As a small country, New Zealand is fond of the idea that it "punches above its weight" in many fields of international activity, such as sports, trade and diplomacy.
Wisely, we do not make the same claim in military activities. We concentrate our defence efforts on our maritime zone and the South Pacific.
But we need to keep a wary eye on wider events, particularly those involving Australia, which is more vital to New Zealand's security than perhaps we like to acknowledge, and the growing rivalry between the United States and China.
Their "strategic competition" is one of the two principal threats to New Zealand's security identified by the Ministry of Defence in its recently published Defence Assessment 2021, the other being climate change. Both threaten to have far-reaching consequences for all countries.
The US has enjoyed a quarter of a century of unrivalled power since the end of its Cold War with Russia. In that time it has seen China allow its huge population to prosper via private enterprise and its economy to grow rapidly to match America's as Russia's never did.
But China did not abandon totalitarian rule as Western democracies expected it would when it acquired a prosperous, educated and enterprising urban population. Rather it has become more totalitarian in recent years under a Communist Party leader who has steadily consolidated his command of the party and the party's control of China.
It is not yet clear how much threat this poses to countries outside China's immediate sphere of influence, which includes Hong Kong, Taiwan and the whole of the South China Sea.
Western democracies have watched helplessly this year as Hong Kong's liberties have been steadily removed. Nor has there been much resistance to the construction of bases in the South China Sea.
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But Taiwan might be the crunch. The US carefully avoids declaring it would come to Taiwan's defence if China attempted to reclaim the island by force, but China clearly remains wary that it would. Replicas of US ships have recently been spotted in China as practice targets for its air force.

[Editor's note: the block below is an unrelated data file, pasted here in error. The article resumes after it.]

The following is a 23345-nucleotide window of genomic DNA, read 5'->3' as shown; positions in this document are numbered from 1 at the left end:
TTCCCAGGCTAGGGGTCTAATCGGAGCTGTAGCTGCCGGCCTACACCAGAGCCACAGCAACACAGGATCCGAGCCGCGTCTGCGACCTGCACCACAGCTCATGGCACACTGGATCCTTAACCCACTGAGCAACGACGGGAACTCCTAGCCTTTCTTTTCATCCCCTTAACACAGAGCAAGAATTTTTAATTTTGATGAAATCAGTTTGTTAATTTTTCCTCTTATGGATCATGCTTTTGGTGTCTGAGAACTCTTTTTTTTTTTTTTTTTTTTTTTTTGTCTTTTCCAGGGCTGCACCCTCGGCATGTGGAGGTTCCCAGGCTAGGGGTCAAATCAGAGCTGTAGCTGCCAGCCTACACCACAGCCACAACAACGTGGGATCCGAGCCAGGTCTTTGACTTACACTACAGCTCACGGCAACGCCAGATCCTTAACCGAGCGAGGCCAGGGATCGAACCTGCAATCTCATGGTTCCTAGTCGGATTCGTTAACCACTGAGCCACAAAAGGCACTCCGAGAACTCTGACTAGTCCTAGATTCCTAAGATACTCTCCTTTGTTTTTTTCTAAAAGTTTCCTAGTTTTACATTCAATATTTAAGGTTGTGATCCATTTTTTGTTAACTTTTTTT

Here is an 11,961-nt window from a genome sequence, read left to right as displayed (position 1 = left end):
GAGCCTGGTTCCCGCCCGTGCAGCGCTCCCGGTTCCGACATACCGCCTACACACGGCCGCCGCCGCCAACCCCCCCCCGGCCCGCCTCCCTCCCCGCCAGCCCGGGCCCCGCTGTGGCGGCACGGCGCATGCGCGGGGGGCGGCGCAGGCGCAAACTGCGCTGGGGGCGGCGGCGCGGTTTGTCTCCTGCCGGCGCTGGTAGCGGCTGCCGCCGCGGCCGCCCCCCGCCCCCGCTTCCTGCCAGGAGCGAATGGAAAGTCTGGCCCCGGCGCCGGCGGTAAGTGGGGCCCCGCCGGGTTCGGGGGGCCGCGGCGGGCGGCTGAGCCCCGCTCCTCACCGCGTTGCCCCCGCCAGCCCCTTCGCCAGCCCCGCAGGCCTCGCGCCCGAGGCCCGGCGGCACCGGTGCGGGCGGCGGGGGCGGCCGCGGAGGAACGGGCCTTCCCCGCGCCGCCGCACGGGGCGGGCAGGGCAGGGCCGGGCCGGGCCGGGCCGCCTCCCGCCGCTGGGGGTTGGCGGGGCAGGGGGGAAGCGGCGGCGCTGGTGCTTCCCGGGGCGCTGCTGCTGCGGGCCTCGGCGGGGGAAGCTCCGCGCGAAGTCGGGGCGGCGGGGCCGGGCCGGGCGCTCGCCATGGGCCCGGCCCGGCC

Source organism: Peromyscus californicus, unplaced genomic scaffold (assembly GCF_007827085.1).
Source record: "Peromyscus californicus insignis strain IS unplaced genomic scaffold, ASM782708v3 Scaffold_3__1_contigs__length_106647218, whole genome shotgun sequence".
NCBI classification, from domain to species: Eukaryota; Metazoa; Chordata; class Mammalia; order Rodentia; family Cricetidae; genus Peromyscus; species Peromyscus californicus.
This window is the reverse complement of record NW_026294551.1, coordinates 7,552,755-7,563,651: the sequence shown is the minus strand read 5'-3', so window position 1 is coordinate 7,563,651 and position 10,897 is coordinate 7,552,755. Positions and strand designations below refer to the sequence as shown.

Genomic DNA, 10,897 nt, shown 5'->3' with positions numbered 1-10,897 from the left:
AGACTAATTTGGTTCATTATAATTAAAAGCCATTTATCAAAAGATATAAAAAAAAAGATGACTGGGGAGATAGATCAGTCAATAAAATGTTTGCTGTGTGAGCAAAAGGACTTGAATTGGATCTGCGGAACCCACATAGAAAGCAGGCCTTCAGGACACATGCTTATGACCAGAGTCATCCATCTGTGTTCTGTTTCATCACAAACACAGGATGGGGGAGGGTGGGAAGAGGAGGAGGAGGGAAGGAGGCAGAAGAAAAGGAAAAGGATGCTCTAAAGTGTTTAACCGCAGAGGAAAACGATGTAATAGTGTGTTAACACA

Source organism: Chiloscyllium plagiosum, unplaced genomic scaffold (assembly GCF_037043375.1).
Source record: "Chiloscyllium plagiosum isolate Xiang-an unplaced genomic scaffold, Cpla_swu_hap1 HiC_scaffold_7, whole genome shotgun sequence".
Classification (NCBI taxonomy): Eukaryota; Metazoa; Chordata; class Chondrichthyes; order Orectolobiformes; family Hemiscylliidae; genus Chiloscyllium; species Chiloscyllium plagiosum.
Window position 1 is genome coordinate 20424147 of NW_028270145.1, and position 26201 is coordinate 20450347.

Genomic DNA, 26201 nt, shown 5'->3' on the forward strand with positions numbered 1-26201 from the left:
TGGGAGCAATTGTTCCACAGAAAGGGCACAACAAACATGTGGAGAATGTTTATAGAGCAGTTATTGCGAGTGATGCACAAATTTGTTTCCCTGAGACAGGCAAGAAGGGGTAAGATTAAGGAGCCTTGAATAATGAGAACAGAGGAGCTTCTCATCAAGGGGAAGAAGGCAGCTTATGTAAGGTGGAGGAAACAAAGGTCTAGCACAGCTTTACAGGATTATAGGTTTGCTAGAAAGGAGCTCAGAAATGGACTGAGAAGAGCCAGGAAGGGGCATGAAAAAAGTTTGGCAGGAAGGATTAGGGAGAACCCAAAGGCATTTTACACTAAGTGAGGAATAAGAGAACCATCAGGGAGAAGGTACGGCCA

New Zealand is doing its utmost to retain its good relationship with both the US and China, a valued export market.
Australia has discovered how difficult that can be, suffering trade retaliation from China for seeking an inquiry into the source of Covid-19. That has not stopped Australia forging a new military pact this year with the US and United Kingdom.
New Zealand's Defence Assessment stresses its security relationships with Australia and the other "Five Eyes" partners, the US, Canada and the UK, which our Government now accepts is more than an intelligence sharing partnership. The Assessment declares, "the defence aspect is as long-standing and as fundamental as the intelligence aspect".
It is hard to avoid taking sides but New Zealand's diplomatic efforts must continue to avoid needless antagonism of China and to do what we can to remind the US its real power lies in its competitive economy and fair rules for trade.
Pacts such as the Trans-Pacific Partnership, which China wants to join and the US should rejoin, are the most reliable source of security, for they generate mutual prosperity and peace.